Renters will soon join racehorses at Canterbury Park in Shakopee.

Doran Cos. plans to build more than 600 luxury apartments in a gated community on the farm fields next to the horse track. If approved as expected, the 26-acre project will trigger a much larger mixed-use redevelopment of the racetrack and surrounding area.

“It’ll be the first domino,” said Michael Kerski, Shakopee’s director of planning and development.

With this project, 1,100 housing units are slated to be built in Shakopee this year, the most in a dozen years, Kerski said.

The 26-acre parcel is part of a much-larger swath of farmland on the west side of the racetrack that’s being called Canterbury Commons.

The apartment complex would be the second largest for Doran and one of the biggest in the Twin Cities, which is seeing a shift in apartment construction from the central cities to the suburbs.

The project is a joint venture between Doran and Canterbury Development LLC. There’s plenty of space for more apartments and townhouses, said Jeff Maday, media relations manager for Canterbury Park. At this point, however, no more are planned.

Maday said there are 110 acres in out-lots that are now available for development, but another 30 acres could be developed by consolidating the horse stables. The group has been discussing various development plans and ideas for at least a decade and the Doran proposal wasn’t the first for the site.

But Maday said, “With Doran as a partner, the market is ready for this type of development.”

Shakopee wants to add new housing, retail, restaurant and lodging options to satisfy growing demand from residents and visitors who are being drawn by a host of new employers, including Amazon, Shutterfly and Entrust Datacard, which moved its international headquarters to Shakopee in 2015.

For Doran, the project rivals only a mixed-use development in Maple Grove in terms of the number of units. The company is also developing 800 multifamily units in various projects in Brooklyn Park, Hopkins and Maple Grove.

The Canterbury project cleared a critical hurdle Thursday when it received broad support at a public hearing at City Hall. The Shakopee planning commission voted unanimously in favor of recommending that the City Council approve the project at a meeting in mid-July.

There’s another key approval that’s required before construction can begin. The city is considering a 300-acre tax increment financing district that will help fund infrastructure improvements, including the reconstruction of Shenandoah Road, which will connect the project to existing development in the area. That meeting will happen in early September. If all goes well, construction is expected to being in the spring.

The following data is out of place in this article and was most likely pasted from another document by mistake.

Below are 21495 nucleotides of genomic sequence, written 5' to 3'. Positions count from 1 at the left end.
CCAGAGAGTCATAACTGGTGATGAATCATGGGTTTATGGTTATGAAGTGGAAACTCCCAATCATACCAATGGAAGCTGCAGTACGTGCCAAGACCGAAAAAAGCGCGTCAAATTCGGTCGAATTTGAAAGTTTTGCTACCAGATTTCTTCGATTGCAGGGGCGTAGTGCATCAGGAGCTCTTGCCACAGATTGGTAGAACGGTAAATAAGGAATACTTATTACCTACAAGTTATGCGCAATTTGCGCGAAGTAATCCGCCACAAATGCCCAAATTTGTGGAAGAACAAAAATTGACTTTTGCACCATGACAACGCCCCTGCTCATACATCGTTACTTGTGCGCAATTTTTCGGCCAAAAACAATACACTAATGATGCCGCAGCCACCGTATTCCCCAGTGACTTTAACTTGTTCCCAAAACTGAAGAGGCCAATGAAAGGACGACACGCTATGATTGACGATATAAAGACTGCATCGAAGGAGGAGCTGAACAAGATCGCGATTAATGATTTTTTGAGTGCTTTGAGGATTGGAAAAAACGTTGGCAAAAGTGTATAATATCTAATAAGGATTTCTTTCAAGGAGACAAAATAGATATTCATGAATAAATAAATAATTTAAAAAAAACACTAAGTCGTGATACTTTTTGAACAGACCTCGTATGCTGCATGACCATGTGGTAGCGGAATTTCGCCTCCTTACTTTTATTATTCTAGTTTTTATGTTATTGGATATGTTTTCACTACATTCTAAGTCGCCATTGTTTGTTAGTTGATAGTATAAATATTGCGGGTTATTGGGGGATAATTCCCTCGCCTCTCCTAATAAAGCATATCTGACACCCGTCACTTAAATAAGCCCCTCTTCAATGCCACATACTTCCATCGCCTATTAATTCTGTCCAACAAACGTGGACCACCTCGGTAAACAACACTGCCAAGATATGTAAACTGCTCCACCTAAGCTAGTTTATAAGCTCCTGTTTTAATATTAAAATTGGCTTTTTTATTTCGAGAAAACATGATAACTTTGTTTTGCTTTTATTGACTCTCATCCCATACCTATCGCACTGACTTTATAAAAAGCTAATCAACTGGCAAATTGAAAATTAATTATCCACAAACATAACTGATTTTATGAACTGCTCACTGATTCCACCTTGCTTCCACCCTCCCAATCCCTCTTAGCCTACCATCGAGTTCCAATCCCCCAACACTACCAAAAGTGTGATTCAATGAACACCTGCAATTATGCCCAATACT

Tony Kuechle, senior vice president of development for Doran, said the project will have the kinds of finishes and amenities that will appeal to a range of renters. He expects about 40 percent of the residents will be empty-nesters and the rest a mix of single people, young professionals and couples.

The first phase of the project is a 300-plus-unit building along with gate houses and a clubhouse that will include a fitness center and pool. The project will be surrounded with a 6-foot fence with gated entrances on the east and south sides. The second phase will be a 320-plus-unit building that will also have a clubhouse with a pool.

Kuechle said rents will average $1.70 per square foot, so rents will range from $1,322 to $2,200 per month for one- to three-bedroom units.

Thomas O’Neil, vice president for Dougherty Mortgage, said there are now six projects under construction throughout the metro area that will each have at least 300 units. That’s up from an average of one a year since 2010.

“The current crop of large projects is a major shift in project scale,” O’Neil said.

The current construction includes the Hub, a 26-story, 400-unit tower in the Stadium Village neighborhood near the University of Minnesota. And the 20-story Nordhaus tower is nearing completion in the St. Anthony neighborhood across the river from downtown Minneapolis.

O’Neil said that across the metro about 50 apartment complexes, with approximately 7,100 units, are now under construction.